The fact that there are photos of George W. Bush posing with Jack Abramoff proves nothing about criminal conduct inside the White House and shouldn't even be much of an issue. And it wouldn't be if a) the Republicans in Washington weren't trying so hard to pretend that Abramoff wasn't one of their own and b) Scott McClellan weren't refusing to give up details about contacts between the White House and the lobbyist.
But they are, and he is, so here we are. Both the Washingtonian and Time say they've seen five photographs of Bush and Abramoff together. The photos aren't coming from the White House -- at least not officially -- so Think Progress got to thinking about who else might have access to the snaps and some incentive for sharing them: Abramoff himself.
It was just a theory, but now it seems that Newsweek's Michael Isikoff is confirming it. As Think Progress notes, Isikoff said during a "Hardball" appearance Tuesday that the photos that ended up in the hands of the Washingtonian started in Abramoff's. "I dont know anything about Time sources, but I do know that he showed them to Washingtonian magazine, which suggests he may be playing a little bit of a game here," Isikoff said. "He has, of course, pled guilty already to the Justice Department. But it does raise a question in my mind at least as to whether Abramoff is maybe sort of sending some sort of signal out here: 'Hey, Ive got this stuff.' Maybe he wants something from somebody at the White House, or he wants someone at the White House not to do something, and [is] just sort of subtly playing with people here."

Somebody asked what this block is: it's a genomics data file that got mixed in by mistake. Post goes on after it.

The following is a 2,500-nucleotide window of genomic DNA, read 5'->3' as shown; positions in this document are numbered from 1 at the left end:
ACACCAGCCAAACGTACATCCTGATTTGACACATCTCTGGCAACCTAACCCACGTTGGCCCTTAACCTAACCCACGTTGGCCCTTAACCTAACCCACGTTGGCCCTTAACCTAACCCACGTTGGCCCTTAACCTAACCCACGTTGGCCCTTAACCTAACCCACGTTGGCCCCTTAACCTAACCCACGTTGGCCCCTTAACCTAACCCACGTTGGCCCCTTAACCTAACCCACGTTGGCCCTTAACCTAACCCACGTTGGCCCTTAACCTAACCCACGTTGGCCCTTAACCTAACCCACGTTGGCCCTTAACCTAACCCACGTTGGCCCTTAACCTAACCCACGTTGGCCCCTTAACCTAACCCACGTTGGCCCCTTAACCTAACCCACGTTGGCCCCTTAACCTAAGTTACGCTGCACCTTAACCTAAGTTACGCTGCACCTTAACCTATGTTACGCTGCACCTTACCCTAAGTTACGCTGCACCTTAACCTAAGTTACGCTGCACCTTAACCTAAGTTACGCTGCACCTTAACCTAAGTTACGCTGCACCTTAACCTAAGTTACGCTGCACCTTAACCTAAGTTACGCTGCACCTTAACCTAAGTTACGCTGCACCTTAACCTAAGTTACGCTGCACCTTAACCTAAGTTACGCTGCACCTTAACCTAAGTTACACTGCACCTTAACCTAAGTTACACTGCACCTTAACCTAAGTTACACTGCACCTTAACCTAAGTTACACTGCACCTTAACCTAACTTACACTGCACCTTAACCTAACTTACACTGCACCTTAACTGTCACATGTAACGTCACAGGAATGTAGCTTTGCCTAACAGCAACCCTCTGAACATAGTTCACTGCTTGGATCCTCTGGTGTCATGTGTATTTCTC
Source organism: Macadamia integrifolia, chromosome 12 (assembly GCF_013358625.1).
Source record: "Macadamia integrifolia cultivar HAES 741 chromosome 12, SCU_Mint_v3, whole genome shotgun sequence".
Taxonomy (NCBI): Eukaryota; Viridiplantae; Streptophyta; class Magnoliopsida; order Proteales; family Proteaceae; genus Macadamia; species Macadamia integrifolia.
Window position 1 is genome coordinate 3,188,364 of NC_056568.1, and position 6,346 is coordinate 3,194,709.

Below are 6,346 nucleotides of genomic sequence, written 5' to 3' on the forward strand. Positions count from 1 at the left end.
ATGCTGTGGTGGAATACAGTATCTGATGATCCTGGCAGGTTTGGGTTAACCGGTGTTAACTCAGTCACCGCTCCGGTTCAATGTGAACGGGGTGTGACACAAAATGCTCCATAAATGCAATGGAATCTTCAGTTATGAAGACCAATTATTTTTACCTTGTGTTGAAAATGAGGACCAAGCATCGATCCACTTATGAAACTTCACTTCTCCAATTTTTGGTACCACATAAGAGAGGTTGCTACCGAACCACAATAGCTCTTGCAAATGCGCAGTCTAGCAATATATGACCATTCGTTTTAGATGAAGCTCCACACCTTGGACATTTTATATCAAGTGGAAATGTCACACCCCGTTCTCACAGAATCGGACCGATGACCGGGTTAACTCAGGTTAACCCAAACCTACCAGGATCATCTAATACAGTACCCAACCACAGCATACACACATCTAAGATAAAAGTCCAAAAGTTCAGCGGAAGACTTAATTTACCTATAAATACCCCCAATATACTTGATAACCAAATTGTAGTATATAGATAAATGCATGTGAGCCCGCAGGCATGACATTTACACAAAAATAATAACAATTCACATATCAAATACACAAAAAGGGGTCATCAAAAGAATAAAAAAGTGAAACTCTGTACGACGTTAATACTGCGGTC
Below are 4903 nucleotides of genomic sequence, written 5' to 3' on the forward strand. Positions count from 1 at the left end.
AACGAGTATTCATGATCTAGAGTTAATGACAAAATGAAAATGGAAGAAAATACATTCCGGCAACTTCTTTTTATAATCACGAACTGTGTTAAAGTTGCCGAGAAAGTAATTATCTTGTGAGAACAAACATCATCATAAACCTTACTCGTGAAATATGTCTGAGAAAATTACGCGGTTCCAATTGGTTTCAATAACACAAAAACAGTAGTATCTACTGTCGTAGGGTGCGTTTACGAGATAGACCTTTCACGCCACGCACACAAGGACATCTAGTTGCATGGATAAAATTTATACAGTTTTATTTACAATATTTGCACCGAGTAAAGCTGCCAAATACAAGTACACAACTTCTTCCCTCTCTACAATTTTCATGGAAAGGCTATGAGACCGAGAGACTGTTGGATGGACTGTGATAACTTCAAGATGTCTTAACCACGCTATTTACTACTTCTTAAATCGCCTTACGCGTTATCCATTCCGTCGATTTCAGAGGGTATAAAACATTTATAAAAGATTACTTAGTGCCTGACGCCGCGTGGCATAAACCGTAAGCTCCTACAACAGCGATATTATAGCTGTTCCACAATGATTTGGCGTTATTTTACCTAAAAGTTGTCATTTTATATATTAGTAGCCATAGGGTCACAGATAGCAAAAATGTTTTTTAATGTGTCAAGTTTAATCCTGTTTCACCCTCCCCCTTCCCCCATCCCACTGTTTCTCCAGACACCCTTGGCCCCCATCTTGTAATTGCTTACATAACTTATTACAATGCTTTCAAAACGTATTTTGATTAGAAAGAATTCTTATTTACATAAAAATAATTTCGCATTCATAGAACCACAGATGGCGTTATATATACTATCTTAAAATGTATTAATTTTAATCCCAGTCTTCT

What Abramoff might want -- short of a pardon, which doesn't seem all that likely, at least not anytime soon -- is about as much of a mystery as why he wore dueling hats to his back-to-back plea hearings. Bush's desires are a little easier to understand. In a nice bit of understatement, Isikoff says that "as a general rule, if youre the president ... you dont like pictures out there of you with convicted felons." Especially, we suppose, if you're trying to give people the impression that you didn't really know that felon in the first place.